The World Health Organization (WHO) on Wednesday urged rich countries to urgently provide the $16 billion (€14 billion) that is still missing to finance its plan to fight the COVID-19 pandemic.
"Science gave us the tools to fight COVID-19; if they are shared globally in solidarity, we can end COVID-19 as a global health emergency this year," said the WHO's Director-General Dr Tedros Adhanom Ghebreyesus.
"If higher-income countries pay their fair share of the ACT-Accelerator costs, the partnership can support low- and middle-income countries to overcome low COVID-19 vaccination levels, weak testing, and medicine shortages," he said in a statement.
The ACT-A accelerator, an acronym for Access to tools against COVID, is a device created by major international health agencies but also the World Bank or the Bill and Melinda Gates Foundation.
Led by the WHO, it is responsible for speeding up access to tools to fight Covid-19 in developing countries.
One of its components is the COVAX system, set up at the start of the pandemic and before the arrival of effective vaccines, to try to guarantee equitable access for the whole world to vaccines. It delivered its billionth vaccine dose in mid-January.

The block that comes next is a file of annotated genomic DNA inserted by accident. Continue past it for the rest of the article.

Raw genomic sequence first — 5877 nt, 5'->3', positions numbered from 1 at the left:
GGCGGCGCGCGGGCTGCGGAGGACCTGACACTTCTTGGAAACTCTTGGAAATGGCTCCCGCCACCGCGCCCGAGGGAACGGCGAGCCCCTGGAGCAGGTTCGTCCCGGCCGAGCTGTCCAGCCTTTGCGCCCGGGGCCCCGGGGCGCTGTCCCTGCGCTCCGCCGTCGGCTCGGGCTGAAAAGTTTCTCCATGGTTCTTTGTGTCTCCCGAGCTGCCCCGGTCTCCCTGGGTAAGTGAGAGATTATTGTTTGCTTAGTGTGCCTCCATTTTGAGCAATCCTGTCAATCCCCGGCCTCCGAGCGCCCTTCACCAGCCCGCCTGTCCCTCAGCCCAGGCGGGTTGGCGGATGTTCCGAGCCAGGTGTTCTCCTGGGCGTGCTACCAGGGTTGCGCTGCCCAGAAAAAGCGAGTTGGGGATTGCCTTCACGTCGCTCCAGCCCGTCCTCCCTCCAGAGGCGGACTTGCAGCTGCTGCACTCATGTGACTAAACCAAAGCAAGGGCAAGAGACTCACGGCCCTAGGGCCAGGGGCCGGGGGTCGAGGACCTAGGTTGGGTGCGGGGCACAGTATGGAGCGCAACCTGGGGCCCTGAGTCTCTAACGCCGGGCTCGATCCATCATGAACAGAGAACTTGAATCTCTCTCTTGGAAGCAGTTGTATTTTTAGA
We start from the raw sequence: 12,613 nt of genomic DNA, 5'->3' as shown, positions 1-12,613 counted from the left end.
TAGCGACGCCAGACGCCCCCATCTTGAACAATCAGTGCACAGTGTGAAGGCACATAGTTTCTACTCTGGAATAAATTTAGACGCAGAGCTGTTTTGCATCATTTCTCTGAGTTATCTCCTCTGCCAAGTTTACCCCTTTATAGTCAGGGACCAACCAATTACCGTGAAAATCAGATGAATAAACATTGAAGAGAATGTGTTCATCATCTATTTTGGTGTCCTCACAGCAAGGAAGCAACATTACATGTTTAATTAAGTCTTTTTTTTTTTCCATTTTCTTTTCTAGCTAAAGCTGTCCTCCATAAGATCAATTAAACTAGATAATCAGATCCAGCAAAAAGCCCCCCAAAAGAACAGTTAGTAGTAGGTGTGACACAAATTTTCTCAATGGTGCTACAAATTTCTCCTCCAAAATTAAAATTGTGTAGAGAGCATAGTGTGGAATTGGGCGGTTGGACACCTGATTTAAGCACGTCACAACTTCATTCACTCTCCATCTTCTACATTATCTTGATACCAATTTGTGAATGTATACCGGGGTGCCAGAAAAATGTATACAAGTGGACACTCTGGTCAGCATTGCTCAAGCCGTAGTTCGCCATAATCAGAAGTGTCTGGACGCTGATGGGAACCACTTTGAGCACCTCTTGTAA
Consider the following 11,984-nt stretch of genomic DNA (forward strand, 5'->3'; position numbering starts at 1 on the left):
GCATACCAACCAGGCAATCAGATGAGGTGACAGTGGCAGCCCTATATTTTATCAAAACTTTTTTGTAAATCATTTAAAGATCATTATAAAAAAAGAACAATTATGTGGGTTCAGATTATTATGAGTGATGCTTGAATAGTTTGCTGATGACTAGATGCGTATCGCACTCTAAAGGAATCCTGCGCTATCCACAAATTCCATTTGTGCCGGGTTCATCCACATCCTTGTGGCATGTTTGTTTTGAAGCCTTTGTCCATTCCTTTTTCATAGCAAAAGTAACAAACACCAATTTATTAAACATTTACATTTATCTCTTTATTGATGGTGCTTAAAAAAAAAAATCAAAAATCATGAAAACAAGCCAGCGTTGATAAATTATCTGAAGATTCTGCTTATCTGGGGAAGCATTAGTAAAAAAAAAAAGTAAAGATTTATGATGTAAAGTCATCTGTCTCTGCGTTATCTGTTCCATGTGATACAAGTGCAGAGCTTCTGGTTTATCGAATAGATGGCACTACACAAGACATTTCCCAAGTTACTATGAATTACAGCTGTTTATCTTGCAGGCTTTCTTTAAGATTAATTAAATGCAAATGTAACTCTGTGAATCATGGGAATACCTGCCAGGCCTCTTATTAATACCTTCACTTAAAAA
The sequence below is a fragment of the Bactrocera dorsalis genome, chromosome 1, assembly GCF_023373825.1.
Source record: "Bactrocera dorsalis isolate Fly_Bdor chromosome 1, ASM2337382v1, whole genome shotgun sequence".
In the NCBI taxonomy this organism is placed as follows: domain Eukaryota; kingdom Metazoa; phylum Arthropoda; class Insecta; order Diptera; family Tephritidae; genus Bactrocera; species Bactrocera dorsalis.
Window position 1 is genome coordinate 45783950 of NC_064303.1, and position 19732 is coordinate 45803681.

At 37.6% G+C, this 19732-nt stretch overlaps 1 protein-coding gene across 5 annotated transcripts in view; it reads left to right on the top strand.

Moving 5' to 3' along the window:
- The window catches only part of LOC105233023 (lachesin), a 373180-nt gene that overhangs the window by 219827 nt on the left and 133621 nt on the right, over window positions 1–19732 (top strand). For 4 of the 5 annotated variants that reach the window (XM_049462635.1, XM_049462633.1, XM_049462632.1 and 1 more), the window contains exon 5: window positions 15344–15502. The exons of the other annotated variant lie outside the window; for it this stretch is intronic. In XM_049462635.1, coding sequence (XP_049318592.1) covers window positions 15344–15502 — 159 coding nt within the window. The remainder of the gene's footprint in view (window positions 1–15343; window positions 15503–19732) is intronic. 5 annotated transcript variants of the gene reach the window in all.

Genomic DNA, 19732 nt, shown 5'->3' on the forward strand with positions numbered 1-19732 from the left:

Running ACT-A required some $23.4 billion (€20.5 billion) over the October 2021 – September 2022 period, but only $800 million (€700 million) has been raised so far.
The programme therefore calls for the $16 billion from rich countries "to fill the immediate financing gap", with the rest to be self-financed by middle-income countries.
Six countries – Canada, Germany, Kuwait, Norway, Saudi Arabia and Sweden – have reached or exceeded a level of fair funding.
Only 0.4% of the 4.7 billion COVID-19 screening tests carried out worldwide have been used in developing countries, where only 10% of the population has received at least one dose of the vaccine.